Pension off Belgium’s junk nuclear reactors By Sandra Beckerman and Ron Meyer

17 July 2017

Pension off Belgium’s junk nuclear reactors By Sandra Beckerman and Ron Meyer

Foto: SP

Parliament had invited Belgian nuclear regulator FANC to come to The Hague to talk the accumulation of problems at the nuclear power stations at Doel and Tihange. This invitation was ignored, however, something of an insult to the Dutch Parliament. Not only the Netherlands but also Germany and Luxembourg are anxious to see neighbouring Belgium close these reactors because a disaster could have extremely serious consequences for people living in the region. Belgium refuses to listen, so it’s time to step up the pressure. 

The nuclear power stations present an enormous risk. When they were built it was expected that they would be closed between 2005 and 2015, yet they continue to operate.  Although this isn’t in fact always the case, as time after time incidents occur which force them, either in part or in full, to be shut down. In June it was revealed that seventy new cracks had been detected in the Tihange reactor. Numerous such cracks had previously been discovered in both Tihange and Doel, and these aren’t the only problem. In addition, there has been a succession of technical glitches, escaping steam which seriously injured a worker, an exploding transformer, fires,  welded seals which leak, burst dynamos, possible sabotage and an oil leak which threatened to cause overheating. 

If a disaster were to take place hundreds of thousands of people would be endangered. A large area would become uninhabitable for some two hundred years. Safe and sustainable energy could be made available as an alternative, so why are these power stations still open? Because money can be made from them. The owner, Engie, makes huge profits, and this comes before the safety of the region’s inhabitants.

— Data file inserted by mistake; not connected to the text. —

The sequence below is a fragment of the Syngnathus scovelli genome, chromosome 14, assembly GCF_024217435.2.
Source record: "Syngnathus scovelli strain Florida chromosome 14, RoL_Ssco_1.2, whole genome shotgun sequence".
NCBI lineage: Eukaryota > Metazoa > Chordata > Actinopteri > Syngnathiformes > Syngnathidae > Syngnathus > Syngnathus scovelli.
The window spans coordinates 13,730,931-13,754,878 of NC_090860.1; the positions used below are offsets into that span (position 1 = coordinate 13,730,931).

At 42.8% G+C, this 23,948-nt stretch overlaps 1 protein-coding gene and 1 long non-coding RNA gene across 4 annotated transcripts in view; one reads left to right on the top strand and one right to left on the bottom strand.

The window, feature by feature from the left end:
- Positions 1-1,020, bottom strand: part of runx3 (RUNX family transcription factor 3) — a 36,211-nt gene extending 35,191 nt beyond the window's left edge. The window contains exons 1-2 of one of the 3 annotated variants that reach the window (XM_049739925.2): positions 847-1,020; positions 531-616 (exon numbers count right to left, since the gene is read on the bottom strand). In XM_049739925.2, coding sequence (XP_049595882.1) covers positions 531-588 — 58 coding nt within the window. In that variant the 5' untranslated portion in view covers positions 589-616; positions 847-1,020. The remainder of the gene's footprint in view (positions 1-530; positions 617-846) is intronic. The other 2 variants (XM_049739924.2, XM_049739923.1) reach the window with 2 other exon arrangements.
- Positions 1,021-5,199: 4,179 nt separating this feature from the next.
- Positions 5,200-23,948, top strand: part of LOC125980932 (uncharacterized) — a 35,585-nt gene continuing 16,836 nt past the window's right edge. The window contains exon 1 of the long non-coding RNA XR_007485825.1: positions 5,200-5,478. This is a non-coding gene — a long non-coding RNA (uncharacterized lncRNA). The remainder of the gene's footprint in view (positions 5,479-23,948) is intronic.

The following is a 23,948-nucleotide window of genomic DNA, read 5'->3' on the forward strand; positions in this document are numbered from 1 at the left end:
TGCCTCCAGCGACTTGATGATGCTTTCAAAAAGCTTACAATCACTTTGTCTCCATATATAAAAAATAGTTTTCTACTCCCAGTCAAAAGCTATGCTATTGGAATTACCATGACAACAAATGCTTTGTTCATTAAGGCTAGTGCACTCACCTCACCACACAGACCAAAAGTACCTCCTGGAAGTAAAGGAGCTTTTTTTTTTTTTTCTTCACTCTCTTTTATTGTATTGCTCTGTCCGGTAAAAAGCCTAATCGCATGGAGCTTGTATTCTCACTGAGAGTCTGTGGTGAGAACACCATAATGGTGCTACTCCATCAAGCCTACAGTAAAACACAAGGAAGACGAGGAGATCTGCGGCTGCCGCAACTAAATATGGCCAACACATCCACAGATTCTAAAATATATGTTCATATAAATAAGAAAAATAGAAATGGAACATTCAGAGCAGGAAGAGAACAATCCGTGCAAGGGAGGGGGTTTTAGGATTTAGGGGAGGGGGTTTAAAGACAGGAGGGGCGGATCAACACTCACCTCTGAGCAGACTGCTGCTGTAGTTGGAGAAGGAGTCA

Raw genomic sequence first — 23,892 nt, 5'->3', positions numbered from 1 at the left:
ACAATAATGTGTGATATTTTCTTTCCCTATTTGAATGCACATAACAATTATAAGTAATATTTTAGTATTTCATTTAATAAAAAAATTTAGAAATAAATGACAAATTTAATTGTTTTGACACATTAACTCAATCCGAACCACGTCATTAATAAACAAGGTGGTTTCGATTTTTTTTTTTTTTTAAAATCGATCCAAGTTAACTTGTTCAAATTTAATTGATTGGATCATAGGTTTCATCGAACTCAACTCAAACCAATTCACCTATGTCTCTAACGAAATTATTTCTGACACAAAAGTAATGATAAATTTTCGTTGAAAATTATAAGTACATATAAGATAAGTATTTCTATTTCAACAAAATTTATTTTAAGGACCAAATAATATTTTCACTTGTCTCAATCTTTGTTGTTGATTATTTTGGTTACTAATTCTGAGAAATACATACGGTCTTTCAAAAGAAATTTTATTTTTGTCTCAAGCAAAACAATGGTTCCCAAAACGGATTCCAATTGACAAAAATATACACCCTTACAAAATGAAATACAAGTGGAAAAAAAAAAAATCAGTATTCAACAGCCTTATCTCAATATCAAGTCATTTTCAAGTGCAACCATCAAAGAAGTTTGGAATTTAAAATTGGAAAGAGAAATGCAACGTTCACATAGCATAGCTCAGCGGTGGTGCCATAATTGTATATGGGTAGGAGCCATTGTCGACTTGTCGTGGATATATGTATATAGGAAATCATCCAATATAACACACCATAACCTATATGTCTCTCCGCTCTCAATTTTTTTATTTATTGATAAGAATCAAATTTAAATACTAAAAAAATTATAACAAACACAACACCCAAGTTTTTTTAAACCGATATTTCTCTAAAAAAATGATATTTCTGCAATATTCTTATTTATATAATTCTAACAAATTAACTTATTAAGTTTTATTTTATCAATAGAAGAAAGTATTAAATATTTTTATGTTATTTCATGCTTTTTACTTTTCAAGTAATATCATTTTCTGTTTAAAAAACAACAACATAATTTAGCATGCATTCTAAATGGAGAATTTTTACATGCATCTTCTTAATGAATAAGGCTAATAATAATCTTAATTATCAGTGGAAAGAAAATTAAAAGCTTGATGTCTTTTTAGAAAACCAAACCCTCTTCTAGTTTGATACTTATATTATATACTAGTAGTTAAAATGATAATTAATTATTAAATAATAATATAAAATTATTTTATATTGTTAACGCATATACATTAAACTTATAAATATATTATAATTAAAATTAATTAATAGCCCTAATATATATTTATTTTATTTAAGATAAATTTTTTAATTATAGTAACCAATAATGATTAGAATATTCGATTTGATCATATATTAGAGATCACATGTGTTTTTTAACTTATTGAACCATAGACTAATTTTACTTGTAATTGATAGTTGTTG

Belgium is turning a deaf ear to calls for closure. A protest by 50,000 people In June and pressure from the Dutch, Luxemburgish and German parliaments have not yet helped to change this. This may be because we have not yet used one of our most powerful weapons: the power stations continue to operate because there’s money to be made from them, including by Dutch pension funds which have together invested a quarter of a billion euros in the firm which owns them, according to research by a national television news programme. The largest of the pension funds, ABP, has investments of €116 million, while the other three have respectively 63 million, 34 million and 14 million. This pension money gives us a means of exerting heavy pressure to have these junk reactors closed. 

This need not have any detrimental effect on Dutch people who are either receiving a pension of saving up for their retirement. In June, Sweden’s biggest pension fund, AP7, decided to sell all of its shares in ExxonMobil, a decision based on ethical environmental considerations as well as financial factors. According to the fund’s CEO, in the long term it is simply more intelligent to invest in clean, safe energy instead of fossil and nuclear energy. 

On Monday we will begin an action programme aimed at having the power stations closed. We will begin with ABP, which covers the pension needs of government officials. When the Dutch state shares our opinion that the nuclear power stations should be closed, it makes no sense that its employees are contributing financially to keeping them open. In the wake of the Fukushima disaster,  ABP ceased its investments in the nuclear power station’s owner,  Tepco. It seems to us completely logical that they would do the same in the case of power stations much closer to home.  In the immediate future more actions by people using these pension funds will follow, aimed at pensioning off the Belgian junk reactors. 


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